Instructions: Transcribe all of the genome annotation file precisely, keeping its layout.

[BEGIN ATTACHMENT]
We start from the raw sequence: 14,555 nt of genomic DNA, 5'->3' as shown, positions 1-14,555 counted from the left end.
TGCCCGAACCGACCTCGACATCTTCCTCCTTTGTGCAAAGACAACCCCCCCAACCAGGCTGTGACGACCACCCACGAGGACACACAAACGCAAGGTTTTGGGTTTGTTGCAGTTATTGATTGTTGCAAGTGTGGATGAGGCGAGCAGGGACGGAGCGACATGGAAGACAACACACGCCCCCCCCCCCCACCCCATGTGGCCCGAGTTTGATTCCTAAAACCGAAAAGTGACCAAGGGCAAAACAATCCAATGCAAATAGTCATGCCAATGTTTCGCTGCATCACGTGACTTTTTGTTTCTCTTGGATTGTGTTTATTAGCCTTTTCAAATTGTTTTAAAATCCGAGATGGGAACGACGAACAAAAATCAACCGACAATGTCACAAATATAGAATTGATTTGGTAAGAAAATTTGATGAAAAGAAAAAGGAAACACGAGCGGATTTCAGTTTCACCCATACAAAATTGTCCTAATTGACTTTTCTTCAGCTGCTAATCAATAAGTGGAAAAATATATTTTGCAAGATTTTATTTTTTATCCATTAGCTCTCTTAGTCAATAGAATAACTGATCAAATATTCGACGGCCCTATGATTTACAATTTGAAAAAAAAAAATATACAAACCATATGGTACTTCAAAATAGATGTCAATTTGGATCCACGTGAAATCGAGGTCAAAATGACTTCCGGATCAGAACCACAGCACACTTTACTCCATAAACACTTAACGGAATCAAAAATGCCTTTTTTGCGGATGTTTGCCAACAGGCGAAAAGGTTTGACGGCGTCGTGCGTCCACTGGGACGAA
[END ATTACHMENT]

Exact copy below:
We start from the raw sequence: 14,555 nt of genomic DNA, 5'->3' as shown, positions 1-14,555 counted from the left end.
TGCCCGAACCGACCTCGACATCTTCCTCCTTTGTGCAAAGACAACCCCCCCAACCAGGCTGTGACGACCACCCACGAGGACACACAAACGCAAGGTTTTGGGTTTGTTGCAGTTATTGATTGTTGCAAGTGTGGATGAGGCGAGCAGGGACGGAGCGACATGGAAGACAACACACGCCCCCCCCCCCCACCCCATGTGGCCCGAGTTTGATTCCTAAAACCGAAAAGTGACCAAGGGCAAAACAATCCAATGCAAATAGTCATGCCAATGTTTCGCTGCATCACGTGACTTTTTGTTTCTCTTGGATTGTGTTTATTAGCCTTTTCAAATTGTTTTAAAATCCGAGATGGGAACGACGAACAAAAATCAACCGACAATGTCACAAATATAGAATTGATTTGGTAAGAAAATTTGATGAAAAGAAAAAGGAAACACGAGCGGATTTCAGTTTCACCCATACAAAATTGTCCTAATTGACTTTTCTTCAGCTGCTAATCAATAAGTGGAAAAATATATTTTGCAAGATTTTATTTTTTATCCATTAGCTCTCTTAGTCAATAGAATAACTGATCAAATATTCGACGGCCCTATGATTTACAATTTGAAAAAAAAAAATATACAAACCATATGGTACTTCAAAATAGATGTCAATTTGGATCCACGTGAAATCGAGGTCAAAATGACTTCCGGATCAGAACCACAGCACACTTTACTCCATAAACACTTAACGGAATCAAAAATGCCTTTTTTGCGGATGTTTGCCAACAGGCGAAAAGGTTTGACGGCGTCGTGCGTCCACTGGGACGAA